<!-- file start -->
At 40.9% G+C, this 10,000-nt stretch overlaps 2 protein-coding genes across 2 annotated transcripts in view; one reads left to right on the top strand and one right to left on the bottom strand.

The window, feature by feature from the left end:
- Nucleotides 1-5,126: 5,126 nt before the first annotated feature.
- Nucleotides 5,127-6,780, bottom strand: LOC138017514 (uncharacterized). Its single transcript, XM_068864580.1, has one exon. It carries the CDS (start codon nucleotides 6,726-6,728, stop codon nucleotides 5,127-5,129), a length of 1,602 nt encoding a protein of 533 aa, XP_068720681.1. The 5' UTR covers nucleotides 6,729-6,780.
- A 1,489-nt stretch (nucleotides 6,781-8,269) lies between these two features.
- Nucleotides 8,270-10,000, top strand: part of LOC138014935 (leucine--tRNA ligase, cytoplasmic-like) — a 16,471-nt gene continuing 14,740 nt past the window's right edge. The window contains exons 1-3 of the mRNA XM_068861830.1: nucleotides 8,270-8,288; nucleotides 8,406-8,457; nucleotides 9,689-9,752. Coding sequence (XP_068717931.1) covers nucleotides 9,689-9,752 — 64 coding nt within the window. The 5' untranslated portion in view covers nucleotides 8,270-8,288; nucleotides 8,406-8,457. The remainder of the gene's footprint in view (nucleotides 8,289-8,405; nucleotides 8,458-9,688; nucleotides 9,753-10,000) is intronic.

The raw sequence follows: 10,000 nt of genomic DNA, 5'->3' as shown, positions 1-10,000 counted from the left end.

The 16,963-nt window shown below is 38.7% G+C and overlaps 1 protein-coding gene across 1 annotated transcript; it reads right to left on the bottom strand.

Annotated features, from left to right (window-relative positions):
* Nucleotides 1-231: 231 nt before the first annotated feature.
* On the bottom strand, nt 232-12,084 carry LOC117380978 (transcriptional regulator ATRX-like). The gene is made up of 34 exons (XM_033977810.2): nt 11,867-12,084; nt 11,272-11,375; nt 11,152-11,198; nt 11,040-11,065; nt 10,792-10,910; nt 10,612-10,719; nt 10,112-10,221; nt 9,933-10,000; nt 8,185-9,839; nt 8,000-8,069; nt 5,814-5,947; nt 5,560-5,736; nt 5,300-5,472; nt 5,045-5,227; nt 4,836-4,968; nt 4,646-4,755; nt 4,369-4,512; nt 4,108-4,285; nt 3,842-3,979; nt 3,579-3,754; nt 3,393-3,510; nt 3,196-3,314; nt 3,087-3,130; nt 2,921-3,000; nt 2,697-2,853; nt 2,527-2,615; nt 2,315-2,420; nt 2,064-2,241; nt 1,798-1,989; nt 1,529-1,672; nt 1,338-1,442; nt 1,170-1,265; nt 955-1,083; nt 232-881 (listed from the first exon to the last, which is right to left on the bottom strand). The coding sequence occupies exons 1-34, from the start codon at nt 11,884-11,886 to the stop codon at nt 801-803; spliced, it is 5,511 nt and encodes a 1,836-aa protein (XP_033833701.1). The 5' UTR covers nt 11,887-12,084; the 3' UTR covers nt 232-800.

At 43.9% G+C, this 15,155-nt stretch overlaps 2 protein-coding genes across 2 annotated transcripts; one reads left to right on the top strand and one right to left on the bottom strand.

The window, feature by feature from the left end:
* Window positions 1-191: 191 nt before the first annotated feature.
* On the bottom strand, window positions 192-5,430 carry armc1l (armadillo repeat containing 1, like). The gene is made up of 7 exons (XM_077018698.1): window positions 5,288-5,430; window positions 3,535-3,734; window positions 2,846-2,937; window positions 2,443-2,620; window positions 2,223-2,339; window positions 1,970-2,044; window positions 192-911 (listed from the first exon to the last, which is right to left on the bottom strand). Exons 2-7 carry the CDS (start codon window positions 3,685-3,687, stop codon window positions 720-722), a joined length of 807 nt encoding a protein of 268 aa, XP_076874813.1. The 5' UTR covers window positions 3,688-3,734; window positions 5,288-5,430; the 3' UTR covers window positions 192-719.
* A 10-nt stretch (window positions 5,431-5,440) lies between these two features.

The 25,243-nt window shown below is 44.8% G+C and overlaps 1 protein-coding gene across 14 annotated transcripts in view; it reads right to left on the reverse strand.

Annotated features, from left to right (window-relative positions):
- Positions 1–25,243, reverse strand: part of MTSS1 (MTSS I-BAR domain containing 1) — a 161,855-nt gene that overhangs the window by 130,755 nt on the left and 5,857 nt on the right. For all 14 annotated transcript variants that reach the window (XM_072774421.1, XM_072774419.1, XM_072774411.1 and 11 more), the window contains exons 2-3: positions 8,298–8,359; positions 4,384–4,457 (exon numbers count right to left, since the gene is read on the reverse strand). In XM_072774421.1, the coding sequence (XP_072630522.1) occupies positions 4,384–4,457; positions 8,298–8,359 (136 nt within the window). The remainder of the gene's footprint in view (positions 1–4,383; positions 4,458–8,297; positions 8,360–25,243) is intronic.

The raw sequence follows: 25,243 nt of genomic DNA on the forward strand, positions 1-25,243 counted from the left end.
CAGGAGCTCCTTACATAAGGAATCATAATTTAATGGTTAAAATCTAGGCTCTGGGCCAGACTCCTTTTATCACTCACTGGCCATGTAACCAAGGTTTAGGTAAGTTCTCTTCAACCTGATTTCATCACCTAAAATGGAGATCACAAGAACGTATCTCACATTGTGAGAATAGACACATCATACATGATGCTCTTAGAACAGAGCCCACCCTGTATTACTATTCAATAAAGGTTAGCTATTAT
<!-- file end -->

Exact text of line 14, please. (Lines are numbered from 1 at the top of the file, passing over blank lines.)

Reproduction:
* Window positions 1-191: 191 nt before the first annotated feature.